I loved, Loved, LOVED “The Dark Knight!” In my opinion, Christian Bale is the ultimate Batman (sorry George) and the late Heath Ledger was phenomenal as the Joker. Of the Batman movies I have seen, I thought it was the best; so, I was amped for this summer’s release of “The Dark Knight Rises.”
Like many people I am sure, I entered the cinema this past weekend with a mix of emotions. My heart was heavy for the victims and their families in Aurora, Colorado; as a result of the shooting, I was a little on edge and extra observant of my surroundings – especially when people got up during the movie; and yet, I was totally excited for what was about to unfold on screen and pleased that I had not spoken with anyone who saw the movie nor had I read any reviews beforehand.
Had I done either, I wouldn’t have been surprised by the movie’s dystopian view of our economy or its portrayal of our country’s complicated relationship with wealth.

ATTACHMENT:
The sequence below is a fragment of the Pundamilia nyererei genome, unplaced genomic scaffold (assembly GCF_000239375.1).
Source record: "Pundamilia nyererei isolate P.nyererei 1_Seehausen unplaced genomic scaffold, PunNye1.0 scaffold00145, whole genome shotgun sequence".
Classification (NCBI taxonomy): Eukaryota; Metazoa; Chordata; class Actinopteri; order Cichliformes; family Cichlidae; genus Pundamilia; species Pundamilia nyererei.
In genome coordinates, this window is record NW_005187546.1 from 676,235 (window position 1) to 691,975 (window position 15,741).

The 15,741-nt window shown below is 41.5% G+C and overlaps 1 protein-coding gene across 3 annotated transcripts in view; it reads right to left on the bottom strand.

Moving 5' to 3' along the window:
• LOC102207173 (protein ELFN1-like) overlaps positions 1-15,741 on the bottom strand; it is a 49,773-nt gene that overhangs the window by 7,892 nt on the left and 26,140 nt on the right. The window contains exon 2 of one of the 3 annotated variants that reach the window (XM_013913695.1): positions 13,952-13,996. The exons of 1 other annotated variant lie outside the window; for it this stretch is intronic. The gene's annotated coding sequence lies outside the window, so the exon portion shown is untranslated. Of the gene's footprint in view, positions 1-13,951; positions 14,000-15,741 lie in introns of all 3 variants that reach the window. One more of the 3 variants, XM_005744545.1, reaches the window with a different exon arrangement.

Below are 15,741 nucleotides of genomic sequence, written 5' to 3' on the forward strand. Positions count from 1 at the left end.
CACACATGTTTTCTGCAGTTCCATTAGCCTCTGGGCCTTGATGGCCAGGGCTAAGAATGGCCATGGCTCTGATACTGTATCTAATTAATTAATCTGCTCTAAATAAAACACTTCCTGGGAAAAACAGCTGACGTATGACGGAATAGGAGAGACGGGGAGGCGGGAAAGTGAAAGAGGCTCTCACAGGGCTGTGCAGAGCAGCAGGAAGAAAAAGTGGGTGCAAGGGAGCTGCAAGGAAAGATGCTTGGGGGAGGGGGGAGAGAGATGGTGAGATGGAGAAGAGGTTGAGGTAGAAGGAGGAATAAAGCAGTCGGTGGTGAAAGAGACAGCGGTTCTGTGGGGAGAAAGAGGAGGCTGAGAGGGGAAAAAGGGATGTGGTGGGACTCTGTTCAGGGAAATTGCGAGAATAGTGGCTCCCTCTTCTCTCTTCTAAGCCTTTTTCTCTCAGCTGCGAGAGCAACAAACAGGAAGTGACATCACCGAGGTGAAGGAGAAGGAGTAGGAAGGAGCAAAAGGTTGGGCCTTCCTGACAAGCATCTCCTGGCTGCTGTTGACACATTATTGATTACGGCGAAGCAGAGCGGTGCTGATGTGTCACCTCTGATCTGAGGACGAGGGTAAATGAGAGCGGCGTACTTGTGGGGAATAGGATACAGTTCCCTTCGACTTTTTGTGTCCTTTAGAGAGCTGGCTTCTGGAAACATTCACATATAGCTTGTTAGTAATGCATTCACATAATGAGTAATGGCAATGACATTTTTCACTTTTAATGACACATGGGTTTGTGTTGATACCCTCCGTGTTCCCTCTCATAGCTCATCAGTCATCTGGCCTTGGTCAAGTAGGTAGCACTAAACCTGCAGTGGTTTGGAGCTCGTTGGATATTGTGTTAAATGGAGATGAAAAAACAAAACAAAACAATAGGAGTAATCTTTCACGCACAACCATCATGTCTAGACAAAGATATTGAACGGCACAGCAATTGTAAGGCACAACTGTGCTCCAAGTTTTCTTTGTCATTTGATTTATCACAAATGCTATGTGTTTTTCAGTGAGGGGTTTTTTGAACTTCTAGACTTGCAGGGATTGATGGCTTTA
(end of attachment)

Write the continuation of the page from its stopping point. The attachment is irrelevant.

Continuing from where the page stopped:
I left the cinema thinking about two books: Octavia E. Butler’s sci-fi novel – “Parable of the Sower” and Philip Gerard’s historical fiction – “Cape Fear Rising.” The former is set in a future world where the government has collapsed, unable to address the chaos that is a result of “unattended environmental and economic crises;” the latter is based on real-life events during the late 1800’s (during Reconstruction) in Wilmington, North Carolina where a community of affluent blacks were massacred because of their wealth, by white residents of the same community. (Similar events happened in the 1920’s in Tulsa, Oklahoma – in an area referred to as the “Black Wall Street” and in a self-sustaining neighborhood in Rosewood, Florida.)